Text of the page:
But, clearly, the line had been drawn. It's those in the locker room against everybody else. And beginning today, Larry Drew is everybody else. There's no other way to put it.

Drew's departure does hurt Carolina on paper. That's obvious. Marshall will automatically be called on to fill a bigger role and play more minutes.

"I've been telling my teammates to have oxygen and water by the bench," he joked.

Dexter Strickland will likely return to the back-up point guard role that he occupied last season, Williams said.

The bench will be stretched to its limits in the coming weeks, and the coach knows this will be a challenge.

He says in time he will sit back and address the "personal hurt" of Drew stepping out just as the heart of the ACC schedule steps in, but now's not that time. Williams has to focus on the guys he still has with him, he says, and he's got to help them through this.

Florida State - who handed Duke its first loss of the season - comes to Chapel Hill on Sunday, and Carolina goes to Durham next Wednesday for its first match of the year with the Blue Devils.

The season clearly won't wait. Those teams don't care who left or who didn't, or when. They only care about turning Carolina into a muddy welcome mat, a tortured slab of cloth they use to wipe their sneakers clean on the way to ACC supremacy.

Carolina's resiliency has already been tested this season, but this is different. This is a blow from the inside, not a failed jab from an outside world that's expected to be hostile.

Can the Tar Heels prevent this from being a distraction and continue to build on the momentum that's left over from their last victory, a 32-point waxing at Boston College?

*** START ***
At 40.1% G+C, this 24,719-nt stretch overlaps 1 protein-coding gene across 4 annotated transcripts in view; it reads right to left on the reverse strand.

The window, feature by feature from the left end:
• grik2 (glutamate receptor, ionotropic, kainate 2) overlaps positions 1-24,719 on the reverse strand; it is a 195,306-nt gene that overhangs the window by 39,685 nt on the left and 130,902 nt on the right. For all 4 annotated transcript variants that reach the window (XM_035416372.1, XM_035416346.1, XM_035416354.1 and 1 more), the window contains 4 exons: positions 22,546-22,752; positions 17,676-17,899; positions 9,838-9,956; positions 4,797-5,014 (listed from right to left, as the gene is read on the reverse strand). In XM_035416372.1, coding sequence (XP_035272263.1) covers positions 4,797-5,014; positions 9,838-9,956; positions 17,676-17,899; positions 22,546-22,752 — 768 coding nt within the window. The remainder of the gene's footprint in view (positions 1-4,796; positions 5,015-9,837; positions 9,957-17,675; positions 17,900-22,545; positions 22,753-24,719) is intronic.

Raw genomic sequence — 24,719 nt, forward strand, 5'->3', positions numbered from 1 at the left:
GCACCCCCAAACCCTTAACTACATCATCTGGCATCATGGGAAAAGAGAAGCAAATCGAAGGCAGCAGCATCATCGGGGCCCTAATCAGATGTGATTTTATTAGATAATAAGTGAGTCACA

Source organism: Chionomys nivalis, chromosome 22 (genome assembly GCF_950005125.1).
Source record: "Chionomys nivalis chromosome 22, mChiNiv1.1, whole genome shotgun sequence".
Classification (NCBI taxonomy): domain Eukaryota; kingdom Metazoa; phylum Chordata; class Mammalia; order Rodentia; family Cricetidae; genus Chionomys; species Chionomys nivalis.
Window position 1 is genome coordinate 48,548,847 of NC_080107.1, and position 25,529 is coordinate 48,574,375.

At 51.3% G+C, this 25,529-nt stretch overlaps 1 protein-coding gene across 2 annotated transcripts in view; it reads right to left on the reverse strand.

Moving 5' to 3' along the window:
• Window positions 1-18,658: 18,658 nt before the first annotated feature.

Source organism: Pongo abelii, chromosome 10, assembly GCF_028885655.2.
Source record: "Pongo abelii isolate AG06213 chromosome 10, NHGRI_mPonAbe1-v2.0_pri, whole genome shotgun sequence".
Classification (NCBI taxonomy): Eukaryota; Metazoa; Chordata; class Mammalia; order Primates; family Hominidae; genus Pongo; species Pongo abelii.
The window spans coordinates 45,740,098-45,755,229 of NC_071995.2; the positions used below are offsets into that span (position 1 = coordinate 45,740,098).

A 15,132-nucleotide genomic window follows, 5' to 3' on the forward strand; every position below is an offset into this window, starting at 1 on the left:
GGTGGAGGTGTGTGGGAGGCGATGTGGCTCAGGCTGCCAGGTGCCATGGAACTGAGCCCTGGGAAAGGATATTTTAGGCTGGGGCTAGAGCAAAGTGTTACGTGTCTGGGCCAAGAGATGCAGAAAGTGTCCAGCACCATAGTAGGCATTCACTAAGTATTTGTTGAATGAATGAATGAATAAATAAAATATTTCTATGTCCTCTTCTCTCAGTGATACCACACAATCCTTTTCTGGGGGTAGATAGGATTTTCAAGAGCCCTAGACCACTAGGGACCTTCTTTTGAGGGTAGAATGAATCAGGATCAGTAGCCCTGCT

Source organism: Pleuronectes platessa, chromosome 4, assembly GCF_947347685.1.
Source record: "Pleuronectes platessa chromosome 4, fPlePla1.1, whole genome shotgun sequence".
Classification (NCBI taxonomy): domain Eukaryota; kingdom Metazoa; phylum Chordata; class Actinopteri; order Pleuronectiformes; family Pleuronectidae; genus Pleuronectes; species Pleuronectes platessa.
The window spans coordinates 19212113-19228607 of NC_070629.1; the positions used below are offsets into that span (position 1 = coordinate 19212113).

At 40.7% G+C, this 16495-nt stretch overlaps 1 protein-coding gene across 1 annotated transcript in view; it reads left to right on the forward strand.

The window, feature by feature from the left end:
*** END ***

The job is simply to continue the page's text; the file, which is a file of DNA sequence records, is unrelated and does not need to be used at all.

"Tough times don't last, but tough people do," Williams said. "It's not pleasant, but we're going to last."

Whether Carolina does last among the conference's elite will be determine over the coming weeks.

But, by March, could Drew's decision to leave actually make Carolina a better team? Forget what the bench looks like on paper today. Inside a locker room loss like this sits an opportunity.

Adversity like this that can give a team an edge. An us-against-the-world mentality.

An advantage.

As Marshall answered questions, his demeanor didn't fit his wardrobe. His relaxed practice shirt and shorts draped over his shoulders and knees, but his face remained stern. His eyes remained intent.

He exuded an air of confidence and determination, a sense that the cold corners of the ACC would have no choice but to warm up to him. He's running this team now, and he doesn't have time for worry.

Before disappearing down the tunnel and into the locker room that he will now command, Marshall made sure he set the tone. He didn't want anyone to wonder where this team will go from here.

The initial shock of losing Drew had subsided, he said, and his focus quickly became singular.

"At the end of the day, this is who we have," Marshall said of his remaining teammates. "We have to learn to get it done. If we want to be good and fight through these tough times, we are going to have to play as a closer team.

"We almost have to play possessed."